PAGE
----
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Crop Biotech Update

Study Shows Filipino Biotech and Organic Farmers Open to Co-Existence

September 15, 2021

A recent study was conducted to understand farmers' perspectives regarding co-existing biotech and organic methods in the Philippines. The results can help policymakers develop a national agriculture agenda that takes farmers' choice of crop and farming methods into account.

Thirty-five biotech farmers and 35 organic farmers from the Philippines were interviewed to explore how farmers view the concept of co-existence and understand their decision-making process and what influential factors affect this process. The researchers from Japan and Taiwan noted that the mixing of farming methods in the Philippines has not been fully explored as exhibited by the framework of organic farming policies. They also theorized that if biotech crops are allowed to be organically grown and sold in the country, a balance between yield, income, and national agenda could be achieved since these can provide more choices for farmers to suit their specific production and farm needs and capabilities.

The study found that the Filipino farmers' foremost considerations are income and yield because these support both their livelihood and family needs. Influential factors that affect their internal response were also identified: external factors such as culture and social interactions influence the coexistence perspective of organic farmers, while biotech farmers relied more on internal factors like consumer resources. Organic farmers were also more affected by reduced yield. Furthermore, the data gathered by the researchers showed that biotech and organic farmers are open to the co-existence of farming methodologies.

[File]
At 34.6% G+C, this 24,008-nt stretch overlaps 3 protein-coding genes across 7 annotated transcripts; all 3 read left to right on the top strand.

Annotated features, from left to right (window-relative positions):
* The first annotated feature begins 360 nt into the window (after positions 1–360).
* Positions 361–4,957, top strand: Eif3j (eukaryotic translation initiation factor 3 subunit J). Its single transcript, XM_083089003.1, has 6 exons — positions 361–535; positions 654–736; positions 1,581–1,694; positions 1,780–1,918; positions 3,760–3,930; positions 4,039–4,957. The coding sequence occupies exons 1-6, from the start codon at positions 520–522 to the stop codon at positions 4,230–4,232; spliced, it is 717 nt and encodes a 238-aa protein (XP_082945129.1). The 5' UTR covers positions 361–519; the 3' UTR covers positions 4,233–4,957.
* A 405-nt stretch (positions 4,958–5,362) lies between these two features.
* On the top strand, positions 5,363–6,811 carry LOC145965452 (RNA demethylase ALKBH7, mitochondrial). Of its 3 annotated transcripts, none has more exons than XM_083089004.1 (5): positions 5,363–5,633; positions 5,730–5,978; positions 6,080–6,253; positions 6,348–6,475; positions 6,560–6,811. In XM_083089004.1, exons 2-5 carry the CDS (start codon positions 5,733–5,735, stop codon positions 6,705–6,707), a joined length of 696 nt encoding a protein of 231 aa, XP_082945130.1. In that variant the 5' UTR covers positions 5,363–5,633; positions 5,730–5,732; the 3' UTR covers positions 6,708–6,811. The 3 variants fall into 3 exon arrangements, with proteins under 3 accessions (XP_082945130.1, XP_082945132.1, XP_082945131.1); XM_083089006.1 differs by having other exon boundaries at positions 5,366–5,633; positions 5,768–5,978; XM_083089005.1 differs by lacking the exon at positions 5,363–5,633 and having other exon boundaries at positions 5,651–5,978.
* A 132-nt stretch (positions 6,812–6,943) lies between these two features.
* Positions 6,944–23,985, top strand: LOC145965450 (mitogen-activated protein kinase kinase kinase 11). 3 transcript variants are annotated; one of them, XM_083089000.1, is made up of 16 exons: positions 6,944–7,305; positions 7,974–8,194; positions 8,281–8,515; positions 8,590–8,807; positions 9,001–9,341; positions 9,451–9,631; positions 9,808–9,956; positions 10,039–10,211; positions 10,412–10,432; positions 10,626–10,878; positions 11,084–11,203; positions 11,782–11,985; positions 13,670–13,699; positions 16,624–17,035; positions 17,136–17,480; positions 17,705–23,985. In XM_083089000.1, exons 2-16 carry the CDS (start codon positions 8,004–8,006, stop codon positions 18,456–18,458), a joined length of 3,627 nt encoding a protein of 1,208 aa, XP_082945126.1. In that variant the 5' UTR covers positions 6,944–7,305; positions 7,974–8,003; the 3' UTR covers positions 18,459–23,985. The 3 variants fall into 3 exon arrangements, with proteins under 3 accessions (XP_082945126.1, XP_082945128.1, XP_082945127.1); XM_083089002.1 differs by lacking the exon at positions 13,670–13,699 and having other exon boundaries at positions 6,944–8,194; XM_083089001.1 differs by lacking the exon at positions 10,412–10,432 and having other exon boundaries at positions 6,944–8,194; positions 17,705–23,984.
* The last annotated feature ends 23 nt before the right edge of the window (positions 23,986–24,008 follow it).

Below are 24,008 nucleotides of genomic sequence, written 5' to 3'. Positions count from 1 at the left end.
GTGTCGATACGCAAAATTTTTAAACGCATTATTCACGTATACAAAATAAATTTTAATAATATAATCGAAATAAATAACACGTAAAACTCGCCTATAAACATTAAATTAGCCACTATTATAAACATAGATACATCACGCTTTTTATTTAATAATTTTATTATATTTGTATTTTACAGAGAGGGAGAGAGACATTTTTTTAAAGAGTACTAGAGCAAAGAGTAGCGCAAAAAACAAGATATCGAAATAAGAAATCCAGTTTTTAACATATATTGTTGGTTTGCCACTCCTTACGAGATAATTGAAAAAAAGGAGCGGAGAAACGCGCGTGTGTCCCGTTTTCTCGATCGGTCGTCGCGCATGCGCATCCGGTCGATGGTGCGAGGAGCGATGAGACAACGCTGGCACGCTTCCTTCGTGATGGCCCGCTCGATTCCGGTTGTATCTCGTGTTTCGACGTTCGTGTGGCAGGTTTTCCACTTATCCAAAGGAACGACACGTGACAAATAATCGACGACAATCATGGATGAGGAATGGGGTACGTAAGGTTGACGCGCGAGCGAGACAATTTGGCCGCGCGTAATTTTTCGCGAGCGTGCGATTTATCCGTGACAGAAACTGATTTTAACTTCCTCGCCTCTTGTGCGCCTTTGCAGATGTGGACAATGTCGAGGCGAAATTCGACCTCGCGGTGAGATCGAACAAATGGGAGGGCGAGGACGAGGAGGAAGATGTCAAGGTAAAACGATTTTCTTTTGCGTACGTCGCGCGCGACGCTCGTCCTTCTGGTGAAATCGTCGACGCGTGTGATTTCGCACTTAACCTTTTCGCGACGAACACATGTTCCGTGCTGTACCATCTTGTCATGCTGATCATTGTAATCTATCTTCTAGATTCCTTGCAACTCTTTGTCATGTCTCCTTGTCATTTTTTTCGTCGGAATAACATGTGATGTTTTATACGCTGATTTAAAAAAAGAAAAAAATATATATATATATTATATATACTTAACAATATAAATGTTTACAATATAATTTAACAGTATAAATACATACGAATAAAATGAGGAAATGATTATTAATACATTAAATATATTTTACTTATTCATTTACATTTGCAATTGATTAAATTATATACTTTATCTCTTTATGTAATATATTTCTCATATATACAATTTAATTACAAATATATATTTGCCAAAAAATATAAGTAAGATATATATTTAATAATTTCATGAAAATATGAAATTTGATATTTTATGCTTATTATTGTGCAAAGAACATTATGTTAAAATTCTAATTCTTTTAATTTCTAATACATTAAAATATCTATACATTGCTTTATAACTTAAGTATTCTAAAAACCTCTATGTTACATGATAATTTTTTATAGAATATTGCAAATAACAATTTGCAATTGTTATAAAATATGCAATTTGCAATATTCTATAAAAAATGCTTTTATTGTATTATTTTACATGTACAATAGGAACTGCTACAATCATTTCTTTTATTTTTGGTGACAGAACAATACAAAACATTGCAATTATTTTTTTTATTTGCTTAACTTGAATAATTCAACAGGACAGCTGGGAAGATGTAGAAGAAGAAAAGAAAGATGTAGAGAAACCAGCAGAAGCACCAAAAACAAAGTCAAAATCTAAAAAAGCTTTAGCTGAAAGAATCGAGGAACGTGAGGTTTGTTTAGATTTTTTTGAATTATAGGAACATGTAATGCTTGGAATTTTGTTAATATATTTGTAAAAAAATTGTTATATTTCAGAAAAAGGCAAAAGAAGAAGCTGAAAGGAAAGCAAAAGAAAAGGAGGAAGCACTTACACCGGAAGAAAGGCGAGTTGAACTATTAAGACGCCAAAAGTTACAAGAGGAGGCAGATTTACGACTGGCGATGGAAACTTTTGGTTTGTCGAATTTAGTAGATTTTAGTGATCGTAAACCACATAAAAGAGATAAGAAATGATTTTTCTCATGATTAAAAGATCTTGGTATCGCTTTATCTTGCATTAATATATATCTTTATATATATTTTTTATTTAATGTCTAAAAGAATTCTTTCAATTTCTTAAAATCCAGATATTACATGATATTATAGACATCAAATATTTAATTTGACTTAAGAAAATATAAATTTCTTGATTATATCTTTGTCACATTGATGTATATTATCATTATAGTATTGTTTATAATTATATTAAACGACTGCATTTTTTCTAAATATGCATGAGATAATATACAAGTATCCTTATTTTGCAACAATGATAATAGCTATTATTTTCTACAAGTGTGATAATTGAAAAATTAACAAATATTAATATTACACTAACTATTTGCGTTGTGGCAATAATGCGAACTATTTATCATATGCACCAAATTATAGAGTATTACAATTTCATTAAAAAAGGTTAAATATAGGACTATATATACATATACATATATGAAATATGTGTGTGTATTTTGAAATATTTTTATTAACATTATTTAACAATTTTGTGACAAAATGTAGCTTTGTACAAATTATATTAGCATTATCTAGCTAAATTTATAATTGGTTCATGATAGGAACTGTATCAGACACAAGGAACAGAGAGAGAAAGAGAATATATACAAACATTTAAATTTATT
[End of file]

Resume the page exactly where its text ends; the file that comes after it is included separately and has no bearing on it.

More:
The study highlights the need to focus on stakeholder perspectives regarding agricultural policies. The study reflected the farmers' views about co-existence and its potential acceptability. These data can support future national policy framing in the Philippines.

Learn more by reading the full paper in Agriculture.

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